228 GOP lawmakers urge SCOTUS to overturn Roe v. Wade
Abortion laws should be determines by states, they said
By Caitlin McFall
A total of 228 Republican lawmakers urged the Supreme Court to overturn Roe v. Wade in an amicus brief filed Thursday stating that it's time to "resolve the bitter culture war" the 1973 decision started in regard to abortion rights.
The lawmakers, which included 44 senators and 184 House members, called for the reversal of the federal ruling in order to allow states to determine their own abortion laws.
"Congress and the States have shown that they are ready and able to address the issue in ways that reflect Americans’ varying viewpoints and are grounded in the science of fetal development and maternal health," the lawmakers wrote.
Top GOP leaders like House Minority Leader Kevin McCarthy and Senate Minority Leader Mitch McConnell were among the signatories.
They further called for the reversal of the 1992 ruling in Planned Parenthood v. Casey that found establishing restrictions on abortion were unconstitutional as they placed an "undue burden" on a woman prior to fetal viability.
The brief was filed following the Supreme Court’s decision earlier this year to hear a challenge on Mississippi’s 2018 ban on abortions after 15 weeks of pregnancy.
Lower courts ruled against the ban, arguing it violated a woman's constitutional right to an abortion under Roe v. Wade and subsequent Supreme Court rulings.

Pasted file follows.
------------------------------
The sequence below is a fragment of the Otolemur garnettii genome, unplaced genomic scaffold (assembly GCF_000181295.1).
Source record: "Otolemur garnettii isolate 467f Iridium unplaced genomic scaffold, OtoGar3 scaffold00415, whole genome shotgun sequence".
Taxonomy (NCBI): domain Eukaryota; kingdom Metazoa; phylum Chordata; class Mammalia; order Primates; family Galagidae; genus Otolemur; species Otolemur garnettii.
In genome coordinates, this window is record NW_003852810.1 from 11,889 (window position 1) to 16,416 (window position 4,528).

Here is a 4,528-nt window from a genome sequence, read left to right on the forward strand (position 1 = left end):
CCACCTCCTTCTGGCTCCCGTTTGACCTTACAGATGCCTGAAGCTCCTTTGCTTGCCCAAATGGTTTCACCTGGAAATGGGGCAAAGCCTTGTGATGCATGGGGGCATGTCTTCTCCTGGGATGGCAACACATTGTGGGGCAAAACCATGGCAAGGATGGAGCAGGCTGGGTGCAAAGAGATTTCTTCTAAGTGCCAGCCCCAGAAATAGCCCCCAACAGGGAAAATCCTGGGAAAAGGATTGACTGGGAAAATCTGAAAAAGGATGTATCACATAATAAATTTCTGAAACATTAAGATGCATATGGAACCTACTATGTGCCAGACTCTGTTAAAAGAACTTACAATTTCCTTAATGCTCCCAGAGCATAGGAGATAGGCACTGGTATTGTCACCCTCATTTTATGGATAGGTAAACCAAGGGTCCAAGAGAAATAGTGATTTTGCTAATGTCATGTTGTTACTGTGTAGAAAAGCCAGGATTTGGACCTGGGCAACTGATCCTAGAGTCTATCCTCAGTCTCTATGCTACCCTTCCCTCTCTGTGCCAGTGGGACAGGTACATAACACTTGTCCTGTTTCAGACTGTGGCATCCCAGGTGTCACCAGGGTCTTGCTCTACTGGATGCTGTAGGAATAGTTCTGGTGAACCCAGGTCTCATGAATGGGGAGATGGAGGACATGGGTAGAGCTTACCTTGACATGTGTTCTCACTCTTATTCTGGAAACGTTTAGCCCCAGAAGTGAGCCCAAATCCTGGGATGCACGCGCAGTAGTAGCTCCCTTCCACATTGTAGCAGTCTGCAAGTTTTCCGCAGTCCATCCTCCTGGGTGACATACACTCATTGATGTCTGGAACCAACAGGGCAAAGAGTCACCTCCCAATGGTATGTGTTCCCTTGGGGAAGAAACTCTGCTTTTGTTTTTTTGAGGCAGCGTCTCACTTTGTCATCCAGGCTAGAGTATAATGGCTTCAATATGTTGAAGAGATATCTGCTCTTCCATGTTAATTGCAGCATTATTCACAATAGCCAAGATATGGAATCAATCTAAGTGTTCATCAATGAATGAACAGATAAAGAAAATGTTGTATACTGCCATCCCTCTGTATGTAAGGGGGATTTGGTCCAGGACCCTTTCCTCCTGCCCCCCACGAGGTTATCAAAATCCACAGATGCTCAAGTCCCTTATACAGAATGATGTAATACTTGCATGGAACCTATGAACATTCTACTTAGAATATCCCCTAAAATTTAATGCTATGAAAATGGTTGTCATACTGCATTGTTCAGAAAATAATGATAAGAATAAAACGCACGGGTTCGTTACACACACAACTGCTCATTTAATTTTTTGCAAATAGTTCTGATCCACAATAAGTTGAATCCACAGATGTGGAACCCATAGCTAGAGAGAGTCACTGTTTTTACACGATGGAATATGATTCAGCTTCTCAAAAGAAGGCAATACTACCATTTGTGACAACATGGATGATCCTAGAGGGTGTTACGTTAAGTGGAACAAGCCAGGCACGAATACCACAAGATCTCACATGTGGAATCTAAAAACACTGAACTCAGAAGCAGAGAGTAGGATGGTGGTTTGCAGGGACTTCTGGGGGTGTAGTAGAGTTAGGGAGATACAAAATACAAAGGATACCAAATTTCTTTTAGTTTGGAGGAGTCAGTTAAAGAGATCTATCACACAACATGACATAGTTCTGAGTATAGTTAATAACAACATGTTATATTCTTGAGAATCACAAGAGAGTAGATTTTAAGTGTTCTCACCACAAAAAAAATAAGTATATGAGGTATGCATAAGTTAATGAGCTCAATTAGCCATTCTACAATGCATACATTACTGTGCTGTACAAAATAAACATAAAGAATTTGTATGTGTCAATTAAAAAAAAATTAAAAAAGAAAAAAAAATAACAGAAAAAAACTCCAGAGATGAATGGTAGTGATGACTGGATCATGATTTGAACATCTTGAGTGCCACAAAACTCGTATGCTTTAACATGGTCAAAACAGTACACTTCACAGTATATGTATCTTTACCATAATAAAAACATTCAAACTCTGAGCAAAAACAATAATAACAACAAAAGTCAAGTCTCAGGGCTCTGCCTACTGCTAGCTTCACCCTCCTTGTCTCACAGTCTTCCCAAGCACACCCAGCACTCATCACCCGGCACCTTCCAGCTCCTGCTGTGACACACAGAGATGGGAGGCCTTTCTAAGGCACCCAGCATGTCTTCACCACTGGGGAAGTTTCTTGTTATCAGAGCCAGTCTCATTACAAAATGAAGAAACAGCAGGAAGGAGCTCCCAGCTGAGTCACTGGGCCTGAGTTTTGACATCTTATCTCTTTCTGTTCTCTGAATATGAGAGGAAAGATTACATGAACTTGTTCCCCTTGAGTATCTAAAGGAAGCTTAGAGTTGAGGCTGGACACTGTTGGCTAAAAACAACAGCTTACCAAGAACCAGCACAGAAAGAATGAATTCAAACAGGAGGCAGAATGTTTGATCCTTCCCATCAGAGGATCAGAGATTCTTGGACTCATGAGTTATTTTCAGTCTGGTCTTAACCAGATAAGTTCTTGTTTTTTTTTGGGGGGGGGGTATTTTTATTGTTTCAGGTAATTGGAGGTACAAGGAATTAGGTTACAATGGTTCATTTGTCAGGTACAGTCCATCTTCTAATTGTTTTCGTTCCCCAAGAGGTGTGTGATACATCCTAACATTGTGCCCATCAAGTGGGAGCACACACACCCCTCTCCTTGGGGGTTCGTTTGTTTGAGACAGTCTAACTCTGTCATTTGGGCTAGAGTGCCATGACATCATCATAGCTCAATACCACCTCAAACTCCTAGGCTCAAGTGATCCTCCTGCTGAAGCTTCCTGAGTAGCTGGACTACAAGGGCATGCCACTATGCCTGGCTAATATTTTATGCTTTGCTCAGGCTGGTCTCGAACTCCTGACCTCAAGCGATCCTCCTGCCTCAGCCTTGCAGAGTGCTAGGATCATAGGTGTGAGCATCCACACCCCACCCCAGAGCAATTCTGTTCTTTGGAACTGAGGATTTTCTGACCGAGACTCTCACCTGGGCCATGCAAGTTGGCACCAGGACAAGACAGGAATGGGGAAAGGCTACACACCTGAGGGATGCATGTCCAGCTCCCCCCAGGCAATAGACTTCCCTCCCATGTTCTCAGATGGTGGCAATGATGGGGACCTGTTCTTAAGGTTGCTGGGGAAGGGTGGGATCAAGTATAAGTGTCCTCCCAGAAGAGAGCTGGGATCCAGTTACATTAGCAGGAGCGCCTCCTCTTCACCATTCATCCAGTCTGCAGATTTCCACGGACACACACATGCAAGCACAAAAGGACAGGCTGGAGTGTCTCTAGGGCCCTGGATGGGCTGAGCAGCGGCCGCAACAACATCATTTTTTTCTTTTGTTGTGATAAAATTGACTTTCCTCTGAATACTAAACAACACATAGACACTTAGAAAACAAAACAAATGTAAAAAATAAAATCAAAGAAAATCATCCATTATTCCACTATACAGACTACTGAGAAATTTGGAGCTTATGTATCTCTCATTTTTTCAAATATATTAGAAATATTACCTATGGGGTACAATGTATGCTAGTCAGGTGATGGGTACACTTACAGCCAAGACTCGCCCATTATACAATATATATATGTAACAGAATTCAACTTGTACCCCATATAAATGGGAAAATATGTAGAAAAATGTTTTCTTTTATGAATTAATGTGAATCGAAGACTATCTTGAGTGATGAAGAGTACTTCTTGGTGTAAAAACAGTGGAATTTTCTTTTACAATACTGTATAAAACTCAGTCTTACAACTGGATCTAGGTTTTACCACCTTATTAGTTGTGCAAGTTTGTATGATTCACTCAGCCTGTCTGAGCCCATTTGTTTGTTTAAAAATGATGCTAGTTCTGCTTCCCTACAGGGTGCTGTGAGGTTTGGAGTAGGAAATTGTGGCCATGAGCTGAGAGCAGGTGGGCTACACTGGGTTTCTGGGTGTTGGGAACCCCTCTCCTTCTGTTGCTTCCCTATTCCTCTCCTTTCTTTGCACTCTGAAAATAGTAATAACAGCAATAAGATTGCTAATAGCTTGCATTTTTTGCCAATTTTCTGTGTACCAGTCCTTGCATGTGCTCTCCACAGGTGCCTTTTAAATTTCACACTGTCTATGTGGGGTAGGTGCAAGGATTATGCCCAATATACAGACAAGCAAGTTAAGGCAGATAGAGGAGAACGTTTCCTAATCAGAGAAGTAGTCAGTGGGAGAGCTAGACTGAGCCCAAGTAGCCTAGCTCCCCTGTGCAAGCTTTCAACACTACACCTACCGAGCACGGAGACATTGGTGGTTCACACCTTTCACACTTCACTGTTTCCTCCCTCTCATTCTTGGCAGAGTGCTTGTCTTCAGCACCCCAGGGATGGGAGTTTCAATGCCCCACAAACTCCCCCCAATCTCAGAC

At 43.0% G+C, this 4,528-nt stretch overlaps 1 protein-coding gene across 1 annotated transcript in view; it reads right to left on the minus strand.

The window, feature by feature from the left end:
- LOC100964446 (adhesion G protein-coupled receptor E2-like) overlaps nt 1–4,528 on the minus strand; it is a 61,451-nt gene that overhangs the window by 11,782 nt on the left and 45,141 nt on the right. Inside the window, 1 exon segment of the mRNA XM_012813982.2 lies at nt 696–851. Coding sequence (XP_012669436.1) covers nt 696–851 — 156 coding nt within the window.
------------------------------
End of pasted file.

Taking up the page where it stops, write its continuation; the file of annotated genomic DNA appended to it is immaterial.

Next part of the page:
The high court agreed to hear the appeal last year and announced they would review the case this fall.
"In taking Mississippi’s pro-life law, the Supreme Court has a chance to reconsider the current misguided abortion jurisprudence," Mississippi GOP Sen. Cindy Hyde-Smith said Thursday. "As a Senator, as a woman, and as a mother, I think this case offers us a chance to overturn roe and return the abortion issue to the political process and away from activist judges."
Democrats and abortion rights activists remain concerned about the future of Roe v. Wade, which they believe is crucial in upholding a woman's right to her own reproductive health.
The Supreme Court now sits twice as many justices instated under Republican administrations than Democratic – leading to a growing concern among progressives that the conservative justices could reverse the landmark rulings
A decision by the Supreme Court is not expected to be made until next spring.